Making common antibiotics powerful against tuberculosis
Beta-lactam antibiotics such as penicillin and amoxicillin are the most commonly used drugs against bacterial infections. However, beta-lactams remain completely ineffective in killing tuberculosis (TB) causing bacteria, Mycobacterium tuberculosis (Mtb). This is because Mtb inherently produce an enzyme called beta-lactamase, which breaks down beta-lactams and makes the drug ineffective against TB disease. One way to overcome this is by using the beta-lactams in combination with an inhibitor of beta-lactamase enzyme. Clavulanic acid is one such inhibitor, which when combined with a beta-lactam antibiotic (amoxicillin), commonly sold under the brand name Augmentin, effectively targets Mtb. However, the exact mechanism of how Augmentin kills Mtb and how bacteria can develop resistance against Augmentin was not known. We first examined how bacteria sense the presence of Augmentin. We found that Mtb produces sub-lethal amount of reactive oxygen species (ROS) upon seeing Augmentin. The ROS acts as an indicator of danger, to which Mtb needs to mount a defence response. This defence is through a protein called WhiB4, which senses the ROS signal and increased the production of beta-lactamase enzyme and antioxidants. Beta-lactamase breaks down the Beta-lactam part of Augmentin and antioxidants detoxify ROS produced upon drug exposure. Both beta-lactamase and antioxidant together contribute to resistance against Augmentin. Based on these findings we demonstrated that it is possible to kill drug-resistant Mtb by simply changing the levels of the regulator, WhiB4, and/or increasing the ROS levels inside the bacteria. The excessive ROS inside the bacteria will help in killing the drug-resistant TB bacteria.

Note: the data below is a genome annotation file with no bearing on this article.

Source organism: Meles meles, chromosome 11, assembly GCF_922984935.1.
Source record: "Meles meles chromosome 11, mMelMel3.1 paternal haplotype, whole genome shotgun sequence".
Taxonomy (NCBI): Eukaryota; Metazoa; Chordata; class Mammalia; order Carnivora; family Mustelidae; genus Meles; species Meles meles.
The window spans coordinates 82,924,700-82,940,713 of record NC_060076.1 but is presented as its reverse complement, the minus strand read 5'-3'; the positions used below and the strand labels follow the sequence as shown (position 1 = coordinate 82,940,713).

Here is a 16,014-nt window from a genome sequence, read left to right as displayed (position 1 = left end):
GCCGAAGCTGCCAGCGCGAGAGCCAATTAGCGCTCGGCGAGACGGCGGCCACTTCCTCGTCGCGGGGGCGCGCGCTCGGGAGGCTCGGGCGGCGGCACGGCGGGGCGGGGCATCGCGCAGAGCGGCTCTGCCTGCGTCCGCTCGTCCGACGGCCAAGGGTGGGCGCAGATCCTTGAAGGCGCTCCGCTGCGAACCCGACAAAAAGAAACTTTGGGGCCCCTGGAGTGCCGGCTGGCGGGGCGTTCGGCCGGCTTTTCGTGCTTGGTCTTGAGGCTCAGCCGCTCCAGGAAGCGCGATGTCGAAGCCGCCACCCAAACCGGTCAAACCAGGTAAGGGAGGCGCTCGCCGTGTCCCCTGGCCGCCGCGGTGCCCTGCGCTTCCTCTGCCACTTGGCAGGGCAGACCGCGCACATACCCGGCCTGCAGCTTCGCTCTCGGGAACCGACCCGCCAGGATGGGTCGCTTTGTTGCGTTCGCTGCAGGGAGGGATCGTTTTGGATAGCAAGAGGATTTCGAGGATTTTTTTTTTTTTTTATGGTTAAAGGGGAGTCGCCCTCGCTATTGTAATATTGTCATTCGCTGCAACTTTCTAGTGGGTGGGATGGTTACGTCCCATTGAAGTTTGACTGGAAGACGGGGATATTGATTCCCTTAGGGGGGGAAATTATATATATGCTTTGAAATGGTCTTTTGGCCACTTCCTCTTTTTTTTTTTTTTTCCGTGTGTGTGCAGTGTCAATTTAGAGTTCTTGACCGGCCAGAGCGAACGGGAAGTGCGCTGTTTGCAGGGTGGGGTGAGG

Mishra S., Shukla P., Bhaskar A., Anand K., Baloni P., Jha KR., Mohan A., Rajmani RS., Nagaraja V., Chandra N., and Singh A. (2017) Efficacy of β-lactam\β-lactamase inhibitor combination is linked to WhiB4 mediated changes in redox physiology of Mycobacterium tuberculosis. eLife. 6:e25624 doi: 10.755/ELIFE.25624.